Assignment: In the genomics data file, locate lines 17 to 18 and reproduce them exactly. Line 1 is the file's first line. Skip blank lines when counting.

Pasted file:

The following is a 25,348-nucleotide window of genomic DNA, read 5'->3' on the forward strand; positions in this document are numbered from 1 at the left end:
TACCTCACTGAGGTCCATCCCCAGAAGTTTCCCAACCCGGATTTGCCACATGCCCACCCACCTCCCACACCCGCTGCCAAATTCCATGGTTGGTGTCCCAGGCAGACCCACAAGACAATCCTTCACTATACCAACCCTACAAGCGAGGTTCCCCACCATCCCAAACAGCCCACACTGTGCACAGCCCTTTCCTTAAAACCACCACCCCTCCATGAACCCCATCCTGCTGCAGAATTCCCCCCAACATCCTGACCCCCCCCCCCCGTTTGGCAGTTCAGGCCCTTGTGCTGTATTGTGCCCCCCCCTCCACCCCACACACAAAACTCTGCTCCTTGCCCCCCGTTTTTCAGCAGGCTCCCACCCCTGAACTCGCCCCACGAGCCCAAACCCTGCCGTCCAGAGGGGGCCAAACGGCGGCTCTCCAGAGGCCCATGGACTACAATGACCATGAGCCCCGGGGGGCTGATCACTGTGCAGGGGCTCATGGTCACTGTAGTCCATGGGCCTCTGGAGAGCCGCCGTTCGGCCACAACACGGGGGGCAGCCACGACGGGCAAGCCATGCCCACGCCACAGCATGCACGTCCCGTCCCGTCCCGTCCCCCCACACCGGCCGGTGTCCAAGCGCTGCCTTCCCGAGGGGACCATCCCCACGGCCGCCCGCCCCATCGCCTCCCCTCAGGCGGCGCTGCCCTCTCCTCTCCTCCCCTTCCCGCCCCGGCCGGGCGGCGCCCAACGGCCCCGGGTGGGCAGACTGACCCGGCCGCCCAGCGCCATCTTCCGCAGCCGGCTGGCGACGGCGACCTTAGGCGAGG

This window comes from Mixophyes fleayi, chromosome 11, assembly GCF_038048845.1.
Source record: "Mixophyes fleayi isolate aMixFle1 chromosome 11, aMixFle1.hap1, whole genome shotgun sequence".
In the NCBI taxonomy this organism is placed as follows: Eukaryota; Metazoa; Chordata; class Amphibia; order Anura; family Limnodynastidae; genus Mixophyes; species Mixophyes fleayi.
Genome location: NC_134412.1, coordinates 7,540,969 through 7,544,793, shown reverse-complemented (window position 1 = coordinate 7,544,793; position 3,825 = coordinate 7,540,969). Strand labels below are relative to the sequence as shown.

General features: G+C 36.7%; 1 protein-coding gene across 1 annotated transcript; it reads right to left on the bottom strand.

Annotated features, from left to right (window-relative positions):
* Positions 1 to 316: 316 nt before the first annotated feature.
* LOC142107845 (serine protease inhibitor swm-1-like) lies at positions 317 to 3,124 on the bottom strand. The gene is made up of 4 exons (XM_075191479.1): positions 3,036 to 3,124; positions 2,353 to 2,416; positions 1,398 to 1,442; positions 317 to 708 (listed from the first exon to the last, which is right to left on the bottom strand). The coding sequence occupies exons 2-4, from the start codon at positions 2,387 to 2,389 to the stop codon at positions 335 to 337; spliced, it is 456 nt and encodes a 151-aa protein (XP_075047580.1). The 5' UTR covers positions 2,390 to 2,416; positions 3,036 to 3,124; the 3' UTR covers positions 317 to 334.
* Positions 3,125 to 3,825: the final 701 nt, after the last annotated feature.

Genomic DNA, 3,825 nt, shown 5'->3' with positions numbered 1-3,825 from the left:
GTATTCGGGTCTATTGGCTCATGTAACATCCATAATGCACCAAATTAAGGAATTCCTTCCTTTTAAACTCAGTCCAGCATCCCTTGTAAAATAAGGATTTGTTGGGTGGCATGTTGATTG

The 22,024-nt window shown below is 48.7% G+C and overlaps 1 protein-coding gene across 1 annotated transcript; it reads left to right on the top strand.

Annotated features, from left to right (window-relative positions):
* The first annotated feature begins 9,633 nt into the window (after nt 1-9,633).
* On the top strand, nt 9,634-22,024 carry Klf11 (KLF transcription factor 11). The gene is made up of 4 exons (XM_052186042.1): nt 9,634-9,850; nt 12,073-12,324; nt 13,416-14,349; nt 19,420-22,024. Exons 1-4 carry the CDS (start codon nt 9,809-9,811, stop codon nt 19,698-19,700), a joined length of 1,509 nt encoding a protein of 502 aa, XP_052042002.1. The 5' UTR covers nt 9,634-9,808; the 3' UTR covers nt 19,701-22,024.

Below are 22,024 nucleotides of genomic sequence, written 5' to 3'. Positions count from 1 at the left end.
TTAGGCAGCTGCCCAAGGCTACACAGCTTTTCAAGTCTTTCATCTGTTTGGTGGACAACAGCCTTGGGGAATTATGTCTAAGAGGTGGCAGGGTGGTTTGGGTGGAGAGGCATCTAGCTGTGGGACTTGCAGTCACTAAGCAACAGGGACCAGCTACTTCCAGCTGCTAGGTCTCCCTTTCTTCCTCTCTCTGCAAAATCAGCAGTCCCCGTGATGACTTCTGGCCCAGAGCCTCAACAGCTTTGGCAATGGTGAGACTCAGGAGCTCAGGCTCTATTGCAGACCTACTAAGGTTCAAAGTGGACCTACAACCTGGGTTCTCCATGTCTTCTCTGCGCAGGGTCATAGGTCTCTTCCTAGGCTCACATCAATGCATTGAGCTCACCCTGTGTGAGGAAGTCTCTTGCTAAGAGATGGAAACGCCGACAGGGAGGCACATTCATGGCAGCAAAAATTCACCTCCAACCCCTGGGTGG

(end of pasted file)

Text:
* On the top strand, nt 9,634-22,024 carry Klf11 (KLF transcription factor 11). The gene is made up of 4 exons (XM_052186042.1): nt 9,634-9,850; nt 12,073-12,324; nt 13,416-14,349; nt 19,420-22,024. Exons 1-4 carry the CDS (start codon nt 9,809-9,811, stop codon nt 19,698-19,700), a joined length of 1,509 nt encoding a protein of 502 aa, XP_052042002.1. The 5' UTR covers nt 9,634-9,808; the 3' UTR covers nt 19,701-22,024.

Below are 22,024 nucleotides of genomic sequence, written 5' to 3'. Positions count from 1 at the left end.